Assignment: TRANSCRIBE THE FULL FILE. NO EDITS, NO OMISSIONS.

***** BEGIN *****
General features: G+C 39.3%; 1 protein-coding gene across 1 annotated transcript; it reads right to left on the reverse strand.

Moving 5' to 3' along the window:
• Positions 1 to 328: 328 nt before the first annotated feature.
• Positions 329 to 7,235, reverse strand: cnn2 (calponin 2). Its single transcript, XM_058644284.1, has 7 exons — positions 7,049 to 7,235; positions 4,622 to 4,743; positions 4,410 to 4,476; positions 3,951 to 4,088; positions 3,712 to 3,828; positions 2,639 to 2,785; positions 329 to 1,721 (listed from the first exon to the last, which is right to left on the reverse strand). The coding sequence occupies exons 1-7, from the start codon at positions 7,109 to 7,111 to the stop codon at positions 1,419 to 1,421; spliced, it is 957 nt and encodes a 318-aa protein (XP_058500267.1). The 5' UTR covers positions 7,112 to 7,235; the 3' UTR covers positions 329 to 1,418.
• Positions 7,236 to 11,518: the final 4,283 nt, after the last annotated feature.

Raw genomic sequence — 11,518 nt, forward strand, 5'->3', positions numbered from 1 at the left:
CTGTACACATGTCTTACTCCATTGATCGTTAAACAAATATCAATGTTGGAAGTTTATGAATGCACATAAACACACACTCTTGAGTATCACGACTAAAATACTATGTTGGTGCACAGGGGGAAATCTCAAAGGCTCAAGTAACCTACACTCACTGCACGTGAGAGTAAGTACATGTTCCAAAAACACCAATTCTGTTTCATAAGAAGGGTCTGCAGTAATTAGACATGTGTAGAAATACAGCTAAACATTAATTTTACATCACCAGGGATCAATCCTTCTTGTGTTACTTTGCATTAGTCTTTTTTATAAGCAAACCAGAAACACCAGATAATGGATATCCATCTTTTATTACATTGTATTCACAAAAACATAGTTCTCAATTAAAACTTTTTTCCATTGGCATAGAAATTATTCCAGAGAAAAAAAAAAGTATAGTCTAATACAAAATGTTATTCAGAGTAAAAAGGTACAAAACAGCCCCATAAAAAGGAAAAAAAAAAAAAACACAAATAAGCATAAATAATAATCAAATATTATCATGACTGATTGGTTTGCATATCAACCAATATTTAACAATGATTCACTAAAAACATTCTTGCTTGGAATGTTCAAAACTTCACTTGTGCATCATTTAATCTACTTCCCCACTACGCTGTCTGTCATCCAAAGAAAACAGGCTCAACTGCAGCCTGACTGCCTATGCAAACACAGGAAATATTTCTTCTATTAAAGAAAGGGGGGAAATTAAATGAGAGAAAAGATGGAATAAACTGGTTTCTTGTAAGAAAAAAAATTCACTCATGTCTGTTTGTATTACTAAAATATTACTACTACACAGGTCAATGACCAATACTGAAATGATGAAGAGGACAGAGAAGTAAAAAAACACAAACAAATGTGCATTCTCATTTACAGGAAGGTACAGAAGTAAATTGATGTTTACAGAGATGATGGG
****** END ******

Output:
General features: G+C 39.3%; 1 protein-coding gene across 1 annotated transcript; it reads right to left on the reverse strand.

Moving 5' to 3' along the window:
• Positions 1 to 328: 328 nt before the first annotated feature.
• Positions 329 to 7,235, reverse strand: cnn2 (calponin 2). Its single transcript, XM_058644284.1, has 7 exons — positions 7,049 to 7,235; positions 4,622 to 4,743; positions 4,410 to 4,476; positions 3,951 to 4,088; positions 3,712 to 3,828; positions 2,639 to 2,785; positions 329 to 1,721 (listed from the first exon to the last, which is right to left on the reverse strand). The coding sequence occupies exons 1-7, from the start codon at positions 7,109 to 7,111 to the stop codon at positions 1,419 to 1,421; spliced, it is 957 nt and encodes a 318-aa protein (XP_058500267.1). The 5' UTR covers positions 7,112 to 7,235; the 3' UTR covers positions 329 to 1,418.
• Positions 7,236 to 11,518: the final 4,283 nt, after the last annotated feature.

Raw genomic sequence — 11,518 nt, forward strand, 5'->3', positions numbered from 1 at the left:
CTGTACACATGTCTTACTCCATTGATCGTTAAACAAATATCAATGTTGGAAGTTTATGAATGCACATAAACACACACTCTTGAGTATCACGACTAAAATACTATGTTGGTGCACAGGGGGAAATCTCAAAGGCTCAAGTAACCTACACTCACTGCACGTGAGAGTAAGTACATGTTCCAAAAACACCAATTCTGTTTCATAAGAAGGGTCTGCAGTAATTAGACATGTGTAGAAATACAGCTAAACATTAATTTTACATCACCAGGGATCAATCCTTCTTGTGTTACTTTGCATTAGTCTTTTTTATAAGCAAACCAGAAACACCAGATAATGGATATCCATCTTTTATTACATTGTATTCACAAAAACATAGTTCTCAATTAAAACTTTTTTCCATTGGCATAGAAATTATTCCAGAGAAAAAAAAAAGTATAGTCTAATACAAAATGTTATTCAGAGTAAAAAGGTACAAAACAGCCCCATAAAAAGGAAAAAAAAAAAAAACACAAATAAGCATAAATAATAATCAAATATTATCATGACTGATTGGTTTGCATATCAACCAATATTTAACAATGATTCACTAAAAACATTCTTGCTTGGAATGTTCAAAACTTCACTTGTGCATCATTTAATCTACTTCCCCACTACGCTGTCTGTCATCCAAAGAAAACAGGCTCAACTGCAGCCTGACTGCCTATGCAAACACAGGAAATATTTCTTCTATTAAAGAAAGGGGGGAAATTAAATGAGAGAAAAGATGGAATAAACTGGTTTCTTGTAAGAAAAAAAATTCACTCATGTCTGTTTGTATTACTAAAATATTACTACTACACAGGTCAATGACCAATACTGAAATGATGAAGAGGACAGAGAAGTAAAAAAACACAAACAAATGTGCATTCTCATTTACAGGAAGGTACAGAAGTAAATTGATGTTTACAGAGATGATGGG